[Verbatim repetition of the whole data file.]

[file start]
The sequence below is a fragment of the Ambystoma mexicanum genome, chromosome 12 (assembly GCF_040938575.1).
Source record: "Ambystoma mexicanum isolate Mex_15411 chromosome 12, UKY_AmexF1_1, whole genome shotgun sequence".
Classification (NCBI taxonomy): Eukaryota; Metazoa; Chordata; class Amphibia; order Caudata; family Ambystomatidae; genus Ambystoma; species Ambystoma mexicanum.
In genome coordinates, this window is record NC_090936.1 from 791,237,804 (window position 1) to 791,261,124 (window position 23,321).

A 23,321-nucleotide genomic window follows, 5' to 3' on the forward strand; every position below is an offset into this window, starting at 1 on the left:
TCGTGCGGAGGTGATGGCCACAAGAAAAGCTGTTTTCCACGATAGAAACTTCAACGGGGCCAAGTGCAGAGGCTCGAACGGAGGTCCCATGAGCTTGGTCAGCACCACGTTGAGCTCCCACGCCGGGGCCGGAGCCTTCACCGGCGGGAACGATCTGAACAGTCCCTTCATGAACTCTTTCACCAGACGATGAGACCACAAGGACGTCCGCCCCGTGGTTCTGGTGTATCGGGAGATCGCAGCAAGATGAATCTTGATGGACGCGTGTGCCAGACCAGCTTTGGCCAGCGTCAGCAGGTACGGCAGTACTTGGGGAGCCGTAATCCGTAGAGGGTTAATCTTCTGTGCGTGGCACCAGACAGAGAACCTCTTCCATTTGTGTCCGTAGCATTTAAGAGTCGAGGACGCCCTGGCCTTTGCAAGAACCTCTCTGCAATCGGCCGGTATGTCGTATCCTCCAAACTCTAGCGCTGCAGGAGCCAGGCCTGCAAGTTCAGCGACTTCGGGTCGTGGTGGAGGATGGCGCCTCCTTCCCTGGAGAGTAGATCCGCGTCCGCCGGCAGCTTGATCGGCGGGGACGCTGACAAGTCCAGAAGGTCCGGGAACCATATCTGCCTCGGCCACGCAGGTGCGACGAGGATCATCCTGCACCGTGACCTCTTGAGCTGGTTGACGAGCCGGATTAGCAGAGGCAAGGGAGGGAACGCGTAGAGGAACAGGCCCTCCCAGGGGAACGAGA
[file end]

The sequence below is a fragment of the Ambystoma mexicanum genome, chromosome 12 (assembly GCF_040938575.1).
Source record: "Ambystoma mexicanum isolate Mex_15411 chromosome 12, UKY_AmexF1_1, whole genome shotgun sequence".
Classification (NCBI taxonomy): Eukaryota; Metazoa; Chordata; class Amphibia; order Caudata; family Ambystomatidae; genus Ambystoma; species Ambystoma mexicanum.
In genome coordinates, this window is record NC_090936.1 from 791,237,804 (window position 1) to 791,261,124 (window position 23,321).

A 23,321-nucleotide genomic window follows, 5' to 3' on the forward strand; every position below is an offset into this window, starting at 1 on the left:
TCGTGCGGAGGTGATGGCCACAAGAAAAGCTGTTTTCCACGATAGAAACTTCAACGGGGCCAAGTGCAGAGGCTCGAACGGAGGTCCCATGAGCTTGGTCAGCACCACGTTGAGCTCCCACGCCGGGGCCGGAGCCTTCACCGGCGGGAACGATCTGAACAGTCCCTTCATGAACTCTTTCACCAGACGATGAGACCACAAGGACGTCCGCCCCGTGGTTCTGGTGTATCGGGAGATCGCAGCAAGATGAATCTTGATGGACGCGTGTGCCAGACCAGCTTTGGCCAGCGTCAGCAGGTACGGCAGTACTTGGGGAGCCGTAATCCGTAGAGGGTTAATCTTCTGTGCGTGGCACCAGACAGAGAACCTCTTCCATTTGTGTCCGTAGCATTTAAGAGTCGAGGACGCCCTGGCCTTTGCAAGAACCTCTCTGCAATCGGCCGGTATGTCGTATCCTCCAAACTCTAGCGCTGCAGGAGCCAGGCCTGCAAGTTCAGCGACTTCGGGTCGTGGTGGAGGATGGCGCCTCCTTCCCTGGAGAGTAGATCCGCGTCCGCCGGCAGCTTGATCGGCGGGGACGCTGACAAGTCCAGAAGGTCCGGGAACCATATCTGCCTCGGCCACGCAGGTGCGACGAGGATCATCCTGCACCGTGACCTCTTGAGCTGGTTGACGAGCCGGATTAGCAGAGGCAAGGGAGGGAACGCGTAGAGGAACAGGCCCTCCCAGGGGAACGAGA